87. Letter From the President of the High Authority of the European Coal and Steel Community (Monnet) to the Secretary of State 1
Excellency: The High Authority of the European Coal and Steel Community is concerned by reports that the United States Government is considering the imposition of restrictions on the export of steel scrap. Representatives of the High Authority have had occasion to discuss the problem with the United States Representative to the C.S.C. and detailed technical information has been furnished by the High Authority for the information of the United States Government.
I am confident that the United States Government has been fully informed by the United States Representative of the position of the Community and the views of the High Authority, but I feel that, in view of the importance of the issue, I should draw your personal attention to the consequences which might flow from the imposition of quotas on scrap exports. The High Authority might then find that the Community is faced with a serious shortage which would entail the application of the measures provided in Article 59 of the Treaty of the European Community for Coal and Steel.
This would mean the establishment of a system of allocation and quotas which would restore national markets for scrap and might impair the free operation of the common market for steel, established under the Coal and Steel Community Treaty. This would be a backward step in the economic integration of Europe.
The attention of the Government of the United States is also invited to the close relationship between steel production within the Community and the defense efforts of the member states of the Community. A reduction in the production of steel could unfavourably affect production essential for the defense of Europe. Further, a smaller production of steel within the Community would adversely affect the high level of general economic activity which in recent [Page 276] months has made an important contribution to increased standards of investment and consumption in Western Europe and which has played its parts in the development of a more stable economic foundation in the West.
At the present time, the stocks of scrap available are sufficient for only seven weeks of production. It is essential not only that the exports of scrap to the Community be maintained at the present level, but also that maintenance of supply be assured. Uncertainty could have a seriously damaging effect on scrap price stability and on steel production.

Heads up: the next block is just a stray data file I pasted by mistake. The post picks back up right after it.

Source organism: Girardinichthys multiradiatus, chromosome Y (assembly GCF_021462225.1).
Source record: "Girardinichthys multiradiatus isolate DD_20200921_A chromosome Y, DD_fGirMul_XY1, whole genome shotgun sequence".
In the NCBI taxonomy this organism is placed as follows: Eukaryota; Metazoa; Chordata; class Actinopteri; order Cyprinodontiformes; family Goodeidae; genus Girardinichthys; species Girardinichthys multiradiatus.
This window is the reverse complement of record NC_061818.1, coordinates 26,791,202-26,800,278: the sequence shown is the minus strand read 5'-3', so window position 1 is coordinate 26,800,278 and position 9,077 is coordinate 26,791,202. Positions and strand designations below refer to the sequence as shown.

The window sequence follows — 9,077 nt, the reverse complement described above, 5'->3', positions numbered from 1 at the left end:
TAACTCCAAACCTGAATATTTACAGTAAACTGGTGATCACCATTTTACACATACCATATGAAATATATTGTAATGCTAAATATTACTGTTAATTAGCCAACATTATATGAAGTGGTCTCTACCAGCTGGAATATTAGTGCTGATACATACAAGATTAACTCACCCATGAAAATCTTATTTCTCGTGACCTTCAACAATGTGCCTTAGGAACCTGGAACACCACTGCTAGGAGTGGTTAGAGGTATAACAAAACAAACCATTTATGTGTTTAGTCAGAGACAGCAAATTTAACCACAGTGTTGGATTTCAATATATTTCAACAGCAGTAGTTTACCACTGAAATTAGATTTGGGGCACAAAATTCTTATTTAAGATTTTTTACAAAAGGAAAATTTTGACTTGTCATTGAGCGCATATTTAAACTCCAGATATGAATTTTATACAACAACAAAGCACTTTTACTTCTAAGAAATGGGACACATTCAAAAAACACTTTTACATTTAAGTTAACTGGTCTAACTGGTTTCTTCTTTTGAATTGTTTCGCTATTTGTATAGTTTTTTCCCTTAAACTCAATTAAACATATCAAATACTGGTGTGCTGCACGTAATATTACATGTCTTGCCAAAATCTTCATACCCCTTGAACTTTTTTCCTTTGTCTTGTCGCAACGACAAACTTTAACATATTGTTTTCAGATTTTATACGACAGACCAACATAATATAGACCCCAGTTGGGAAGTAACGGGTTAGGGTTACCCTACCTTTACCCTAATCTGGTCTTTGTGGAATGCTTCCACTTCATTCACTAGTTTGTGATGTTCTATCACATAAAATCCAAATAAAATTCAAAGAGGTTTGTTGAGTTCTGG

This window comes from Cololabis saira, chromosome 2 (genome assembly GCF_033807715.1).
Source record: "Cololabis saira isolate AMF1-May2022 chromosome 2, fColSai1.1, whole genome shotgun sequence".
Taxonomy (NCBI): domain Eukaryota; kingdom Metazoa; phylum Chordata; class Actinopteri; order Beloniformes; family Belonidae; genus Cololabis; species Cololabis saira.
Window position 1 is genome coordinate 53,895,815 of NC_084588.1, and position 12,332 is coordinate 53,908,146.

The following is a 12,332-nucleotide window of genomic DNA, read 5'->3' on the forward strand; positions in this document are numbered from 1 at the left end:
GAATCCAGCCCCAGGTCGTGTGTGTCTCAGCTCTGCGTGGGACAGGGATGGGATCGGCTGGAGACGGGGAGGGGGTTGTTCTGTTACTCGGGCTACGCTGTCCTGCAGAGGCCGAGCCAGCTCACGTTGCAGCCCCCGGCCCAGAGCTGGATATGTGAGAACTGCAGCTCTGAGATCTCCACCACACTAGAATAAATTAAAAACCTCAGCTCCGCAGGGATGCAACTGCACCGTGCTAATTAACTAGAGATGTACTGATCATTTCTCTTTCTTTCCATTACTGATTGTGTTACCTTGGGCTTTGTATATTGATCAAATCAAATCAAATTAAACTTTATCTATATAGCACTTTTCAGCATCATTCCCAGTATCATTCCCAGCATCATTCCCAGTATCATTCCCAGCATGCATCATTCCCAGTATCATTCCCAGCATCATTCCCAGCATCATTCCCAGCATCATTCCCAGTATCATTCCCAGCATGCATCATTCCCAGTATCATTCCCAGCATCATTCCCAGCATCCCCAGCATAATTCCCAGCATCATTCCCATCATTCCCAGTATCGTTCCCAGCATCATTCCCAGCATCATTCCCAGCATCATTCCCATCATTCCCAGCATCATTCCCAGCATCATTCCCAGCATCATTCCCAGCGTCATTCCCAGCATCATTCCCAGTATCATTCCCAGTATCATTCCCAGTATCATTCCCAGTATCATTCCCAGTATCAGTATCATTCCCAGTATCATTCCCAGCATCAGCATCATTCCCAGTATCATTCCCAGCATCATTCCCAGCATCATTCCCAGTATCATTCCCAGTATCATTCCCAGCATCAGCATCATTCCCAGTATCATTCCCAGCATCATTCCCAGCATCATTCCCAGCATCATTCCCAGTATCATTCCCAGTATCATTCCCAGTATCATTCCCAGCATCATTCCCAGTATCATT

With these factors in mind, and taking also into account the legitimate interests of steel producers in the United States, the High Authority would be prepared to examine with the member Governments the possibility of limiting to the present level the volume of scrap purchased by the C.S.C. industry in the United States. Action of this kind by the Community could be considered only if the Community were in a position to count on United States scrap being available up to these limits. If it should not prove possible for the United States Government to agree to such an arrangement, the High Authority feels that the Community’s interests would be safeguarded only if the United States authorities would not reduce scrap exports to the Community below the present level without giving the High Authority advance notice of at least three months.
I know, Excellency, of your continued and close interest in the affairs of the European Community for Coal and Steel, and therefore the High Authority has taken this opportunity to place before you this problem of common concern.
- Source: Department of State, Central Files, 400.119/3–2855. Limited Official Use. Copies of this letter were transmitted to the Secretary of Commerce, the Secretary of the Interior, the Director of the Office of Defense Mobilization (ODM), and the members of the CFEP, under cover of a letter from Hoover, dated March 28. The letter reads in part as follows: “You will undoubtedly wish to consider the adverse effects on the Community, the European economy generally, and on European defense production which M. Monnet suggests might flow from the imposition of export restrictions by the United States. It is understood that the question of controls over scrap exports is to be discussed at the Council on Foreign Economic Policy next week. The Department believes that, in reaching a decision on this matter, the impact of the proposed control arrangements on our allies and objectives abroad should be taken fully into account.”↩